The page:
Great Danes: Part II

  Statens Museum for Kunst
With areas such as Vesterbro's Carlsberg Centre and Fisketorvet, the bohemian Christianshavn and the neighbourhood around Kastellet, Copenhagen has enough art districts to whet anyone's appetite. I recommend starting at the Statens Museum for Kunst, Denmark's National Gallery to get a feel of the collections that span from the early Renaissance to the contemporary - all housed in an impressive building that looks out onto Østre Anlæg, one of the city's oldest fortifications.

Biospheres, 2009 - Tomás Saraceno
The exhibition Photographs, that closed last week, presented 250 works from both Danish and international artists that captured the conceptual style of seeing everyday life through a lens. ReThink Relations took centre stage in the gallery's atrium with works by Tomás Saraceno, Olafur Eliasson, Allora & Calzadilla and Henrik Håkansson that focused on climate issues with both simple, yet ambitious installations. 
Head South to the district of Nyboder to find a series of commercial galleries (Galleri Christina Wilson, Galleri Mikael Andersen, henningsen contemporary & Rohde contemporary) nestled in the grand apartment buildings that neighbour Amelienborg, the Royal residence of the Danish Royal Family. Since many of the galleries open at noon, take advantage to watch the changing of the guard march across the city to their new posts and grab yourself a coffee at the delectable Kafferiet on 44 Esplanaden before hitting the higher end of the art circuit in these royal quarters. Culture vultures need sustenance and there is no place like TASTE on 80 Store Kongensgade for amazing handmade sandwiches or moreish vegetable scones at lunchtime. 

Barry McGee at V1 Gallery
The southern harbours of Vesterbro offer a more alternative art experience. Independent contemporary art galleries have squeezed in between the slaughter chambers of the fish and meatpackers in Fisketorvet. Check out Hans Alf Gallery, Galleri Bo Bjerggaard and V1 Gallery who were exhibiting works by Todd James (a.k.a. REAS) and Lydia Fong (a.k.a. Barry McGee) which are conveniently next door to the equally cool Karriere Bar. Created by Danish artist Jeppe Hein, Karriere Bar's fixtures and fittings have been given the golden touch by some of the art world's greats - prepare to be amazed while watching freshly cut meats shipped in and out on the forecourt.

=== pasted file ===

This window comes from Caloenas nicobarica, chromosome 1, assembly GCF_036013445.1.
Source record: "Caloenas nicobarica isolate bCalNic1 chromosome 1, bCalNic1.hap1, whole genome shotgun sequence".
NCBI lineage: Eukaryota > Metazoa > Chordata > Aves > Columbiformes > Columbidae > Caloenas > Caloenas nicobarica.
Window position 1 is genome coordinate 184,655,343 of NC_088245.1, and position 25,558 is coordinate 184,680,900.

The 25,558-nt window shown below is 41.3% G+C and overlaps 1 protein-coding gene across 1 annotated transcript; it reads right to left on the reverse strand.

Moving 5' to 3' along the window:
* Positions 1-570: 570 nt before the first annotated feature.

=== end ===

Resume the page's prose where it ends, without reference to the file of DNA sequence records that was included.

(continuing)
Work your way down the train tracks to the establishments that are being set up around the Carlsberg Centre. A community within itself that takes up several blocks, the brewery compound has had a cultural injection with the opening of new commercial galleries that can be found appropriately on 'New Carlsberg Way' or Ny Carlsberg Vej. Galleri Nicolai Wallner and IMO have adapted the old warehouses into large and open spaces - the area currently possesses an in-the-know feel about it that was rather exciting and it was my good friend Christina who I met while we were both at The Slade, who gave me the insider's go-to, which included our next stop: Christianshavn...

Home to a more bohemian slice of society, Christianshavn is home to the Freetown of Christiana that is partially self-governed by the community of hippies that live in abandoned military barracks that form an eclectic shanty town. A sharp contrast to the design-conscious Danish aesthetic, there was a rebellious, almost aggressive feeling in the air, which may be due to the tourists who now flock to view the inhabitants like wild animals in a zoo. Only a short walk along the canal, civilization is restored, and I finally got to try a Smørrebrød - an open sandwich that consists of dark rye bread, topped with a selection of fish, meats and spreads. As delicious as I had imagined, you can now see I was not wrong when I said culture and food go hand in hand. Before the end of a long day of catching up and eating up, Christina introduced me to the Nationalmuseet's Three Homes Three Centuries collection. Open to the public, these preserved homes include a Merchant's House, a Little Mill and a Victorian Home and offer an opportunity to see Danish life across three centuries.